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cell

Hang Up and Drive

While on a recent trip out of town, I witnessed a young man plow his car into the back of a delivery truck.  The young man was gazing down at his mobile phone and failed to stop when the truck in front of him stopped for a school bus.  The airbag did its job and the driver appeared to be unscathed.  The passengers in the back seat of his car did not fair as well and both were taken away in an ambulance.

The technology exists to turn off a mobile phone if it is moving in a car.  The most dangerous thing the average American does in their day is travel in a car.  Mobile phone use makes car travel dramatically more dangerous.  Educational campaigns and fines have not reduced mobile phone use by drivers.  Many people will never be able to control their impulsive addiction to the mobile phone.  Locking out cell phones while the car is moving is the only answer.

Physical therapist clean up the physical damage created by drivers distracted by their cell phones.  Auto accidents often create pain and performance problems that never fully resolve.  Blocking the mobile phone while traveling in a car may have the unintended consequence of restoring the lost art of conversation–you remember talking, don’t you?  While cruising along on this brief bit of magic we call life, you do not want the final sound you hear to be the ring from your cell phone.

Michael S. O’Hara, PT, OCS, CSCS

Aging Muscles and Exercise

Fast Reaction and Helpful Hormones

New technology has produced some surprising information on the cellular response of muscle to various types of exercise.  Super blood analyzers and computers have enabled scientists to monitor gene expression and hormonal release in muscle cells during and after sessions of exercise.  The information from this research is revolutionizing our understanding of optimal exercise prescription for health and longevity.  It appears that older individuals derive the most beneficial muscle cell response with fairly intense interval training sessions.  Please take the time to read Gretchen Reynolds article in the New York Times, The Best Exercise for Aging Muscles.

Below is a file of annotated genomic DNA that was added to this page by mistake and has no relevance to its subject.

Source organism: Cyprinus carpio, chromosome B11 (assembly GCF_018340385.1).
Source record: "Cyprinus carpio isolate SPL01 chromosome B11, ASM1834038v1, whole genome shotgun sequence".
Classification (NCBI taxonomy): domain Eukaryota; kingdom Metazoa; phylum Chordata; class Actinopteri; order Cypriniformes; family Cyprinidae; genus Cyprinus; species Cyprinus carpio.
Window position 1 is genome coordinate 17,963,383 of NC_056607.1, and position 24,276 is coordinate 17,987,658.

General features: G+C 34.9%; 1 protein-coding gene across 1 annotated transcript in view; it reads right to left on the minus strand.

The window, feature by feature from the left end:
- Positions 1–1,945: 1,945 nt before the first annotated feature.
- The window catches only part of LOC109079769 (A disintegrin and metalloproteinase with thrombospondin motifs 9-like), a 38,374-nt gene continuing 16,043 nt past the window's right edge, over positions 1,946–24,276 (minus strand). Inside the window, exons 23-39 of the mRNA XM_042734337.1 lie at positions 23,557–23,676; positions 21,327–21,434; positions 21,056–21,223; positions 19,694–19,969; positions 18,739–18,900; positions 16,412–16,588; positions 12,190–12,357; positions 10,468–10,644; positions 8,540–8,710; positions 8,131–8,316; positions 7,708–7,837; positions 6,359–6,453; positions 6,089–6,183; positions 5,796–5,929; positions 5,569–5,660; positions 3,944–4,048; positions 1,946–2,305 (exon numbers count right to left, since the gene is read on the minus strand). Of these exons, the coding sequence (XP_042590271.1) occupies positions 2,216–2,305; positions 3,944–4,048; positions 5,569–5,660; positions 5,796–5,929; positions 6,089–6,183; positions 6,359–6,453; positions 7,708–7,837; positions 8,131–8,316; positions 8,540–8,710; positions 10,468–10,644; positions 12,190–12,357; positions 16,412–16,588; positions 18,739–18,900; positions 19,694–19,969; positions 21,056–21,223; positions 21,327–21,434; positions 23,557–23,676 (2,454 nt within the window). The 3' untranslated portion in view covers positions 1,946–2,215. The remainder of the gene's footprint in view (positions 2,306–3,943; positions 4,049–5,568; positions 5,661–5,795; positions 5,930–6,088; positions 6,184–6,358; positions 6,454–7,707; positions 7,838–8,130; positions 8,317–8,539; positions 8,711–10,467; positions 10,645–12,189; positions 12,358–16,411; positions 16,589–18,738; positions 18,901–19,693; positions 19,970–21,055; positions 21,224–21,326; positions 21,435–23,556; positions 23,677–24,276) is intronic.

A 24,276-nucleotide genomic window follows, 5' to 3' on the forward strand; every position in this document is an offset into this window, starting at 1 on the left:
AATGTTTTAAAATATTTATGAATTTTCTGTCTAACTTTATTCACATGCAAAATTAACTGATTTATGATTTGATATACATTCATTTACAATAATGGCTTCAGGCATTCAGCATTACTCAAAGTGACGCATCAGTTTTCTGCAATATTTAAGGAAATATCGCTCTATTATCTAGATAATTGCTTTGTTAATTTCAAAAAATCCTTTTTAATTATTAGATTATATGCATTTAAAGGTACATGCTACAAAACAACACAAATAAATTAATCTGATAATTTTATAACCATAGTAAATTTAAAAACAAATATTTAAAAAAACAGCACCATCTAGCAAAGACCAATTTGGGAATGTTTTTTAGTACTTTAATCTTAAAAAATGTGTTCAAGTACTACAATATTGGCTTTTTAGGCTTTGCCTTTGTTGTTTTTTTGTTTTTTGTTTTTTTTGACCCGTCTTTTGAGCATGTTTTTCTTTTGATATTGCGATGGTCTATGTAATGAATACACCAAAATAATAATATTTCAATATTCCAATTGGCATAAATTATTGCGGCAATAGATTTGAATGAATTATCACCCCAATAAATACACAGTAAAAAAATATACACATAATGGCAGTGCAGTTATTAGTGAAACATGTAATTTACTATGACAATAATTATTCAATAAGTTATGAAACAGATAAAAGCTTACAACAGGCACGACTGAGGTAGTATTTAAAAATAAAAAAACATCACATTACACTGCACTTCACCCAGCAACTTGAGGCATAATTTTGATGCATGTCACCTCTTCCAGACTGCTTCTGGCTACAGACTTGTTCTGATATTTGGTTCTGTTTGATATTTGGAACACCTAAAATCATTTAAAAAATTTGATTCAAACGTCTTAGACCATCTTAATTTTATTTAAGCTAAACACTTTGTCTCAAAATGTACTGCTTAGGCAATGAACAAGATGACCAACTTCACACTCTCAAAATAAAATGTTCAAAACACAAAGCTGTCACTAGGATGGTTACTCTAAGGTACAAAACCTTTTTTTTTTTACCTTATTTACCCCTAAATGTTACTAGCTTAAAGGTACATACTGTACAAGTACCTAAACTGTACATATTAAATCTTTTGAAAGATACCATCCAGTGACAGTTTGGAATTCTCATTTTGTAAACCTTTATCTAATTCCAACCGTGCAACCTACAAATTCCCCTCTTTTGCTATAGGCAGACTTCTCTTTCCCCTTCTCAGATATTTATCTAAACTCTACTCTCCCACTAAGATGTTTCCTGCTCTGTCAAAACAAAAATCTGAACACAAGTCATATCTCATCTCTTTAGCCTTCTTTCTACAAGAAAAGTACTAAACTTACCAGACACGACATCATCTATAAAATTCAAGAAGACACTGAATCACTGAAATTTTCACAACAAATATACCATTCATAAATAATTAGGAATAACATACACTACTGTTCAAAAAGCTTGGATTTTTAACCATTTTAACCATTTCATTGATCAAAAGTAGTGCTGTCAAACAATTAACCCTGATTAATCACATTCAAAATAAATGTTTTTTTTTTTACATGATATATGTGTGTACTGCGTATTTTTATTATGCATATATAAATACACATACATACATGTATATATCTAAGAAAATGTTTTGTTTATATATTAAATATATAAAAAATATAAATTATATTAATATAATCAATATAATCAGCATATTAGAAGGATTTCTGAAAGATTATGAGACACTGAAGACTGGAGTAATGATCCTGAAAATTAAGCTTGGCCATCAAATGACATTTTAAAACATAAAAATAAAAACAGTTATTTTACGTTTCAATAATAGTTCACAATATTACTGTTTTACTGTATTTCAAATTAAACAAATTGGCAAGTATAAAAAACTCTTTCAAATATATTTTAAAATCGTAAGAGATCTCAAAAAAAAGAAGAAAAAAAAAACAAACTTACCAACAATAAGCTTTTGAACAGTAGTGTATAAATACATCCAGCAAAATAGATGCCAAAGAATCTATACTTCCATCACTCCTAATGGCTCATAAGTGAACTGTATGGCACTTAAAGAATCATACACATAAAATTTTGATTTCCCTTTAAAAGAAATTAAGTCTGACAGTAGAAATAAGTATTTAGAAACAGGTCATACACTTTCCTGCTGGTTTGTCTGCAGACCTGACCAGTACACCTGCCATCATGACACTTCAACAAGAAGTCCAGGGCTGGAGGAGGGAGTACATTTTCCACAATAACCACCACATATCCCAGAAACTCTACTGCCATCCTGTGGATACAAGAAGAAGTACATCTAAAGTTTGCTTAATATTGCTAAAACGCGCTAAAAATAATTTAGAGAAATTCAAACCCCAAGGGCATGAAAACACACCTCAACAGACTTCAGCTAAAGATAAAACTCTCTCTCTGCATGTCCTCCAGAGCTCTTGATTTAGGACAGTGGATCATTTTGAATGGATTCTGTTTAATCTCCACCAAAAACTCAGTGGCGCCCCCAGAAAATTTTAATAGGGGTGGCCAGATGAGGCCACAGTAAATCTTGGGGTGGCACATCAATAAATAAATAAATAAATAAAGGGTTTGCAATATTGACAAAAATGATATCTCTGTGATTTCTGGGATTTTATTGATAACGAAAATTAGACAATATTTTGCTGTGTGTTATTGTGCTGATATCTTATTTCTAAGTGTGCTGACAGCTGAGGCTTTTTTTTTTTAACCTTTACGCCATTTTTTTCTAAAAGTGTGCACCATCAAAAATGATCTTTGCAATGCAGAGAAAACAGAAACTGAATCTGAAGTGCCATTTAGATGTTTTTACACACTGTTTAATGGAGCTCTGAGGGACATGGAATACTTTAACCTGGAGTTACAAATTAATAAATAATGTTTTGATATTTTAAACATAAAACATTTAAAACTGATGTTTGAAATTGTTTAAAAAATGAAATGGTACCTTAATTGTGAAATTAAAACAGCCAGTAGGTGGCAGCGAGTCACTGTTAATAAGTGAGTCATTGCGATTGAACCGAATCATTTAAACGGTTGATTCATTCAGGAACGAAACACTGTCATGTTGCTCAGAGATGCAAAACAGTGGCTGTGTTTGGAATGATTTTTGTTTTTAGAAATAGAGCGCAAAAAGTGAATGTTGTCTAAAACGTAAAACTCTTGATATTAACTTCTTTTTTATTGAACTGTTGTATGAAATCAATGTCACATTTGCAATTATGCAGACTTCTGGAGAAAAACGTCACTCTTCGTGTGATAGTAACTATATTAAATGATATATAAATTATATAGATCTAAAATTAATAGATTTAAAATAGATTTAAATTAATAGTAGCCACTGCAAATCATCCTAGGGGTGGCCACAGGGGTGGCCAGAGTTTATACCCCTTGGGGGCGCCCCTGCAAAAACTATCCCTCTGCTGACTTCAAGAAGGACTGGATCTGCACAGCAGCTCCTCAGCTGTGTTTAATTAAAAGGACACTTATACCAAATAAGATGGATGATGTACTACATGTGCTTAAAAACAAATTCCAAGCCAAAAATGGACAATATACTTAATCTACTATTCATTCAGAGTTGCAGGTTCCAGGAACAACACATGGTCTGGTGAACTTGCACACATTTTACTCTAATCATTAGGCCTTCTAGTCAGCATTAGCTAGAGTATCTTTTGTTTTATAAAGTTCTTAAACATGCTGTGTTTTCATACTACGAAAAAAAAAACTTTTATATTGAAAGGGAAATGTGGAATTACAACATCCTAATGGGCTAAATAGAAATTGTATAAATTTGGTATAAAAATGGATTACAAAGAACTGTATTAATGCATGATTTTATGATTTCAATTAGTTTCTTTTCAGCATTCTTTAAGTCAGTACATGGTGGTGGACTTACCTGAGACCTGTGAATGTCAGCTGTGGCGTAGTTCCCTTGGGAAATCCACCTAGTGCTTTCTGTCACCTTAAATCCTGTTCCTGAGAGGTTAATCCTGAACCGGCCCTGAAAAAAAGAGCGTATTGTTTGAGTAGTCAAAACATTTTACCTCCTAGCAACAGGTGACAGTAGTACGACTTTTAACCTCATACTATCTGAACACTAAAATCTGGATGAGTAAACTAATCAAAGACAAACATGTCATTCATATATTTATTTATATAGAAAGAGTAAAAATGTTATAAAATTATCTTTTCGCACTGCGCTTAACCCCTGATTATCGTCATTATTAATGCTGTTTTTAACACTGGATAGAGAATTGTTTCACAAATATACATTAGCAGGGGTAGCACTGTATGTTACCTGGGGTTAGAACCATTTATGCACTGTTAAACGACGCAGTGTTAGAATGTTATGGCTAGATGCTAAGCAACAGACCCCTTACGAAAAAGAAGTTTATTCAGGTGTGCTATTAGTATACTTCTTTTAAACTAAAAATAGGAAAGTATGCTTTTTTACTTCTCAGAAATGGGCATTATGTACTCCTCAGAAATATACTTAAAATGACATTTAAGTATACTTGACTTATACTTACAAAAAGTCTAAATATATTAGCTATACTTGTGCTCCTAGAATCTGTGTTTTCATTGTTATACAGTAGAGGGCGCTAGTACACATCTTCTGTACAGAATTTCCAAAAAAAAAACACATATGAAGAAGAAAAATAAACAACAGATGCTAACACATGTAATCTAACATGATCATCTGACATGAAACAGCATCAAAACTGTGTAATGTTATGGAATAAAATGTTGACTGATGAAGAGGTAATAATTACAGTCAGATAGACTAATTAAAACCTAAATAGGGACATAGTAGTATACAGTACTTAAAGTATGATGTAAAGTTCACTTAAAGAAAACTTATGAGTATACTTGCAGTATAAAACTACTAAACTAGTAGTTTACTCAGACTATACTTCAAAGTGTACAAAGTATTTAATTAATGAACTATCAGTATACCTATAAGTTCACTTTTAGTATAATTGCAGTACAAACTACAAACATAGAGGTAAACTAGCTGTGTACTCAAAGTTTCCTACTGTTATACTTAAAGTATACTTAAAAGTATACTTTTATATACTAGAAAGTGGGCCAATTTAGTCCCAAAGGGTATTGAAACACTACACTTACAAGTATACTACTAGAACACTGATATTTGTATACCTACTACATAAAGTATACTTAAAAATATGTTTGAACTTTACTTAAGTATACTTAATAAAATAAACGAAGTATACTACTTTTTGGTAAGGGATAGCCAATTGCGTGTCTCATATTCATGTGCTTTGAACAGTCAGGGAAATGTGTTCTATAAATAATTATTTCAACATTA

Dr. Martin Gibala, a professor at the kinesiology department at McMaster University in Hamilton, Ontario recently released an outstanding book, The One Minute Workout.  Dr. Gibala explains the science behind high intensity interval training (HIIT) and why it is safe and effective for older fitness participants.

Skeletal muscles produce beneficial biochemicals called myokines that stimulate a response in cells throughout the body.  Myokines are a fairly new scientific discovery and we have only recently begun to understand their remarkable effect on human physiology.  Myokines enhance blood vessel development, promote beneficial hormone levels, stimulate greater mitochondria production, and improve the metabolism of fat.  In the older individual, myokine levels are enhanced with strength training and high intensity interval training.

The best method of creating more of the beneficial myokine biochemistry is to consistently perform some progressive resistance training followed by a brief but intense interval training session.  This regimen of training is similar to that of track athletes involved in sprinting.  These athletes have high levels of muscle mass and very low body fat levels.

Michael S. O’Hara, PT, OCS, CSCS

Read the NY Times article here: https://www.nytimes.com/2017/03/23/well/move/the-best-exercise-for-aging-muscles.html

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